Jennifer English


08 July 2020
Jennifer English

The June numbers show increases and a greater 'closing of the gap' in Toronto Real Estate

The recovery in Toronto real estate, since the onset of the COVID-19 pandemic, has been both positive & steady

Both Buyer and Seller confidence, at this time, are fully restored. Of significance, the Buyer demand continues putting a lot of pressure on a market that, while supply is improving, it by no means is anywhere near to matching demand.

First Up

The Average Sale Price for ALL  Property Types in the City of Toronto

The average sale price across all property types showed a significant double-digit increase year-over-year of 11.7%, and took another leap up from last month of 7.0%. Buyer's are out in full force and this demand is driving prices due to the continued low inventory. Detached homes currently sit at 1.8 months of inventory, semi-detached at 1.0, and condo apartments 2.4. Months of inventory is used to determine whether we're in a Seller's market, Buyer's market, or Balanced market. Toronto is continuing it's long run of being a Seller's market!

Detached Properties in the City of Toronto

Significant increases right where they should be

The average sale price increased 14.3% from this time last year going from $1,332,639 to $1,523,770. Last month, when the average sale price was at $1,422,273, it's climbed by 7.1%. Strong increases for this property type indicating we've come a long way in a relatively short period of time.

The three stats that remain down  year-over-year BUT up month-to-month are number of sales, number of new listings, and number of active listings. It's important to note for the number of sales that June 2020 is now only down 10.1% from last year. This versus last month when the year-over-year was down 63.4%. From May 2020 to June 2020, the number of sales took a monster leap, up 107%. 

Semi-detached Properties in the City of Toronto

What can I say, the stats for semi's are following in detached properties footsteps

Here the average sale price increased 22.0% year-over-year and 12.6% from last month. And, as with detached homes, the other three stats for semi's are down year-over-year and up from last month. Where semi's really closed the gap was in the number of new listings, now only down by 0.7% from the same time period last year. It will be interesting to see next month's numbers for all property types. I'd expect the gap will close even further and we'll start seeing the number of sales, new listings, and active listings up in year-over-year category which, for condo apartments, has already happened for it's number of new listings.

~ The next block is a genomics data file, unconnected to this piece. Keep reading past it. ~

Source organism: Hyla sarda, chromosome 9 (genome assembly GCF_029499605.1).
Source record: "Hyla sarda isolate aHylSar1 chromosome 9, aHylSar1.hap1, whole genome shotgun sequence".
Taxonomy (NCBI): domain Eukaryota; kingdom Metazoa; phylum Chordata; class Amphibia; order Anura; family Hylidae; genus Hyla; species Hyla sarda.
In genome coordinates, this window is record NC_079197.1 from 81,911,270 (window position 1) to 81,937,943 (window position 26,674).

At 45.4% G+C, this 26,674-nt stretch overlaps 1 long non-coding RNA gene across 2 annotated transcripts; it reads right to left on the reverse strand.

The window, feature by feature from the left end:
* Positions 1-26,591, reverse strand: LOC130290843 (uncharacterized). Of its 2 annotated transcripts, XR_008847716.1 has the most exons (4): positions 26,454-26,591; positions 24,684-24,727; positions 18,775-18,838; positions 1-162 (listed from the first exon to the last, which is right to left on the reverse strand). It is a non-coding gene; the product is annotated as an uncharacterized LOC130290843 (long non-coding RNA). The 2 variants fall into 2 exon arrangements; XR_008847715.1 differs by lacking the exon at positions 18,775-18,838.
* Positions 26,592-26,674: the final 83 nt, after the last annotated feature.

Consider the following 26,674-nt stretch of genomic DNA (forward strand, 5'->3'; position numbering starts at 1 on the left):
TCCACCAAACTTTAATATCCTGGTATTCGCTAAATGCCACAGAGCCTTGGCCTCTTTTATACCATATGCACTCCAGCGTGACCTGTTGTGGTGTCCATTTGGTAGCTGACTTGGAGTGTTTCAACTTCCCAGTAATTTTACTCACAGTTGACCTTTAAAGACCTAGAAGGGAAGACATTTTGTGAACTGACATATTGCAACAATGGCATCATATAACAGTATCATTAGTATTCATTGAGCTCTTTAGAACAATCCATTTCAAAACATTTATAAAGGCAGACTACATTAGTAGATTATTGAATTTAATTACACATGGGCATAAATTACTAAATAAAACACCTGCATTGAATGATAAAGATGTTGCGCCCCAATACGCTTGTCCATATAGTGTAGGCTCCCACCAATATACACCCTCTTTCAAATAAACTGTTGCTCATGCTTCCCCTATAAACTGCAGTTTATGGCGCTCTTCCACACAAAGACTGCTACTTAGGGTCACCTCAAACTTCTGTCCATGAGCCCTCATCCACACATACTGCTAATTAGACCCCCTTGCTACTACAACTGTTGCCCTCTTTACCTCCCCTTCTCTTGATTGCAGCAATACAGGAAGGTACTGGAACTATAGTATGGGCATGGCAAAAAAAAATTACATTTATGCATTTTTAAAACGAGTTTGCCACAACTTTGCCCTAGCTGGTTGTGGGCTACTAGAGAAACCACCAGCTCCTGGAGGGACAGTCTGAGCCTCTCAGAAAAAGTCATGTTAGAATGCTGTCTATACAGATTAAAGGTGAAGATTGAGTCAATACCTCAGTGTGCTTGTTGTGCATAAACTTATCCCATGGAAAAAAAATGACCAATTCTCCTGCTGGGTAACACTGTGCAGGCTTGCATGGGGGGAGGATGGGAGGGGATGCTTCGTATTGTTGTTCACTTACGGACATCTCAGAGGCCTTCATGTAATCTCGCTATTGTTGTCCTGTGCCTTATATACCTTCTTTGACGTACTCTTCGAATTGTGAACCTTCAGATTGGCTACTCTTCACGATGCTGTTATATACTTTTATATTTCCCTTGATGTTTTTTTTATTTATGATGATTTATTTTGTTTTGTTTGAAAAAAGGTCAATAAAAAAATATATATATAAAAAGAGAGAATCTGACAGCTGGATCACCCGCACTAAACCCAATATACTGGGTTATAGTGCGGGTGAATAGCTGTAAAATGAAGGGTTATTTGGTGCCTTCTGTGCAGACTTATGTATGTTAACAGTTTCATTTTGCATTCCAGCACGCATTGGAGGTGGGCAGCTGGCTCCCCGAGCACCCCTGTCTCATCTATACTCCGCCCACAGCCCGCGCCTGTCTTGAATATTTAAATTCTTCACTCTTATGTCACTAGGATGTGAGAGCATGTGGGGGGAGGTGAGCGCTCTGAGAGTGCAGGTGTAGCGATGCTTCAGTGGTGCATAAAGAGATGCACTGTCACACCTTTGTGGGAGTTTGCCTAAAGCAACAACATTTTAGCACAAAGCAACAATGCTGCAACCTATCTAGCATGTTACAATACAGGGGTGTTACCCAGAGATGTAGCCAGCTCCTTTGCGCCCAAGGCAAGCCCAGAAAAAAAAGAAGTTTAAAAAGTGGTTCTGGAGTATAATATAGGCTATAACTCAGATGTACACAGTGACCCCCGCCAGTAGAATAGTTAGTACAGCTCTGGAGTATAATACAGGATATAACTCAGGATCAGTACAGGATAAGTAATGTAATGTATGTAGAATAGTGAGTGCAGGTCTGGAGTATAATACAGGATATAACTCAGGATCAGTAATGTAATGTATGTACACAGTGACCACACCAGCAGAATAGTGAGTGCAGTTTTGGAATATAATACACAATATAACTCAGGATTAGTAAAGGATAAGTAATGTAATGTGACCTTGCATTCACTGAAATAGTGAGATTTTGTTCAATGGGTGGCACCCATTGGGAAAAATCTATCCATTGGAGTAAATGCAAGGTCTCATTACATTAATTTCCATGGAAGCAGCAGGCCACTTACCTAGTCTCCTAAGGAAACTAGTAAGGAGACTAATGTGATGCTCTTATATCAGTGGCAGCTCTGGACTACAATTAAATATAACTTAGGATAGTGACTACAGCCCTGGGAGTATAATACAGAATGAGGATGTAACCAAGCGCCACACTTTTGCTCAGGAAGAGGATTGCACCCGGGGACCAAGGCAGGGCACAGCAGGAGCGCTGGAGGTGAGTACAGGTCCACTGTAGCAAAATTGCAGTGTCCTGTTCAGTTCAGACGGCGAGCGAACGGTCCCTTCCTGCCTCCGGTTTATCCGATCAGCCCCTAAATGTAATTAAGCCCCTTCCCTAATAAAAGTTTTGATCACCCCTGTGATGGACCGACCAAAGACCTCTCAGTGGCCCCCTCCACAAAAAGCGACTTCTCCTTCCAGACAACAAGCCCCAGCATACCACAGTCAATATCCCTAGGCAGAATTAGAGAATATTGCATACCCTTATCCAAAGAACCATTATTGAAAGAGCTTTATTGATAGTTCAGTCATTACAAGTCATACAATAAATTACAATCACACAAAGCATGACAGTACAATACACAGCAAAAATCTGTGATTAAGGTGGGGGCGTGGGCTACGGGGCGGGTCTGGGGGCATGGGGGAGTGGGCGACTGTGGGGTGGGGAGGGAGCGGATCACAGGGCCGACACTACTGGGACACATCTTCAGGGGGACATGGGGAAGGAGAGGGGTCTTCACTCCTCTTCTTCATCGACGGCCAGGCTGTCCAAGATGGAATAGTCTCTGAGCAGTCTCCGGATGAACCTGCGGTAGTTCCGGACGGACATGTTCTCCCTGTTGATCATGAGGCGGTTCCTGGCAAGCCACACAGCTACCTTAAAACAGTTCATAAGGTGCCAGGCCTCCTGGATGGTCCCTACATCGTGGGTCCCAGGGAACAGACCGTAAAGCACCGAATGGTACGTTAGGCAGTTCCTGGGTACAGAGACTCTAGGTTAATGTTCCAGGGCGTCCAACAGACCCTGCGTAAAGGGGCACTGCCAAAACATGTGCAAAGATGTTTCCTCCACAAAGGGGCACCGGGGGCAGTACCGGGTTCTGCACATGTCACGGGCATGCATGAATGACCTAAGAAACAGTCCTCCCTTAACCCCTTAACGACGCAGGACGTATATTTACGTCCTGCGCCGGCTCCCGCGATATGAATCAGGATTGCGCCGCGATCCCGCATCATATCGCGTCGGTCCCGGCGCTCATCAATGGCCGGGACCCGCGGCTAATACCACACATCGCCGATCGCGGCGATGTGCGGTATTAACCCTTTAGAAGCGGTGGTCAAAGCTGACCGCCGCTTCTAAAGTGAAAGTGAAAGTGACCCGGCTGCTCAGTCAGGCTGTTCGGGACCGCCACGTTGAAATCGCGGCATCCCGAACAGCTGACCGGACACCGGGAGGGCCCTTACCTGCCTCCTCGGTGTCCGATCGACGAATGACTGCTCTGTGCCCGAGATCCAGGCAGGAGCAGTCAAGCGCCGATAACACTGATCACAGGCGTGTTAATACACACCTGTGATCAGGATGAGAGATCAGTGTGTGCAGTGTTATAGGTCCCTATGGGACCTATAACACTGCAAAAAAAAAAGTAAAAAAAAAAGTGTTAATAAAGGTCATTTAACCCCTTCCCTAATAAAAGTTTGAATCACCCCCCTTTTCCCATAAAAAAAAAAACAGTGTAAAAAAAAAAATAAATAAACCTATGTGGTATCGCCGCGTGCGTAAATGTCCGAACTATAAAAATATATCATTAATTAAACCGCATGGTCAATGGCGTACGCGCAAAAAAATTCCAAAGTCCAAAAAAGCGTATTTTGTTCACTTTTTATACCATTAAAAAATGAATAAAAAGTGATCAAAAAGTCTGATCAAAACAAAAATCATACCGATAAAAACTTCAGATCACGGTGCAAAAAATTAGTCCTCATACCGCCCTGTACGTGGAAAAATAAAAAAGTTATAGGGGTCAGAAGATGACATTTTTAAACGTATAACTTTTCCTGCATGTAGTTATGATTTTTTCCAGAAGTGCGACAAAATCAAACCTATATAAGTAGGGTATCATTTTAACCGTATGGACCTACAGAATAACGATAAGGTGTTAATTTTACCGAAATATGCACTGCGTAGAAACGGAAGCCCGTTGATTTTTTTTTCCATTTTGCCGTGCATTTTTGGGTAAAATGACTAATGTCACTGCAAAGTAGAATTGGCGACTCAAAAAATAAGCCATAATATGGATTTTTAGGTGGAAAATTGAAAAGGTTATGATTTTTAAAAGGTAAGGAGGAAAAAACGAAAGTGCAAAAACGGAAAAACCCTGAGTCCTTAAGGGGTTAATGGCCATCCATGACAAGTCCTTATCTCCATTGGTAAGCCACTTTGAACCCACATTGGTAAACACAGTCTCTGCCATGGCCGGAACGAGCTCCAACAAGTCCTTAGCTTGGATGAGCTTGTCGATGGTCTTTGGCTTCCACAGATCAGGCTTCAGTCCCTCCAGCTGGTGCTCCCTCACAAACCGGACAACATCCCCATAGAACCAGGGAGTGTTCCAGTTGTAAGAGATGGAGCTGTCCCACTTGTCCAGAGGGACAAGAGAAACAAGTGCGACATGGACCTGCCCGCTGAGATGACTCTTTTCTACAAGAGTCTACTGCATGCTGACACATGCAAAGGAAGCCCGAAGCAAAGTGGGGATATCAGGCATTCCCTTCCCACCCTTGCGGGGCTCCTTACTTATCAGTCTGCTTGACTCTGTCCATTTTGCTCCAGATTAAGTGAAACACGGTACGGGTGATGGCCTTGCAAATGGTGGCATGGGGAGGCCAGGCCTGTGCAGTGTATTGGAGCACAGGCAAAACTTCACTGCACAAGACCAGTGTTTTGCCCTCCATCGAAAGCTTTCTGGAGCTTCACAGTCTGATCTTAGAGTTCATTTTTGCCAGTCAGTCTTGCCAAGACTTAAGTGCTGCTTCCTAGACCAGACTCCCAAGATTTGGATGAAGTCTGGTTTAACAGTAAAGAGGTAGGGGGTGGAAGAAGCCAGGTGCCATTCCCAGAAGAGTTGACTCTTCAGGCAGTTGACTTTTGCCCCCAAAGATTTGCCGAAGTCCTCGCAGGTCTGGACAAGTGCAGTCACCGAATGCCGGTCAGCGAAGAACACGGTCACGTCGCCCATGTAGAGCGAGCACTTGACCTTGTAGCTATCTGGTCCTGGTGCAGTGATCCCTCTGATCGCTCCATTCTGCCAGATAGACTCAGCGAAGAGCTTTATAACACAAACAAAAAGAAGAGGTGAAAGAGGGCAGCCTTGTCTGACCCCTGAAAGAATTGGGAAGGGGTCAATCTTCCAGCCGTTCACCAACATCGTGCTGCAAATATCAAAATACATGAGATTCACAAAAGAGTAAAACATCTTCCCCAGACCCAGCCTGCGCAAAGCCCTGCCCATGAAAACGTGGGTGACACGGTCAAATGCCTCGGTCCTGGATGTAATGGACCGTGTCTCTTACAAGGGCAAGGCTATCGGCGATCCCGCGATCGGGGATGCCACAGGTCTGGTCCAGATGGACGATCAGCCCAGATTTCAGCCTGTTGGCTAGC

Condo Apartments in the City of Toronto

Condo Apartments broke away in some areas and tracked in others when compared to detached and semi-detached numbers

This was the only property type that went up year-over-year in the average sale price and had an ever so slight dip from last month. Selling on average for $672,465 in the month of June 2020, up from last year by 5.6% and down from last month by a tiny blip of 0.2%. 

As mentioned above, when it came to the number of new listings, condo apartments were the only property type to go up both year-over-year and month-to-month. The year-over-year increase is quite impressive at 35.6%. Particularly when compared to detached homes which were still down in this category by 66.7%. Semi's are hardly worth mentioning here as they were only down by 0.7%. The number of sales tracked the same as the other two property types and the number of active listings, being driven by the number of new listings, also saw an increase from both last year and last month.

When the pandemic first hit much of the chatter among professional real estate, as it pertained to Toronto's market specifically, was that the volume of sales and new listings would take a hard hit but that prices, for the most part, wouldn't be greatly affected. This hinged on the sales volume compared to the active listings tracking very similarly, which it did, thankfully. No one could tell at that time how long it would last which is still relatively true today. Even though things are re-opening and restrictions are being lifted, there remains continued uncertainty about COVID-19. What we do know right now, is that Toronto's real estate market is, more and more, reminding us of it's strength, and planting it'self on very solid footing.
Keep safe and stay healthy.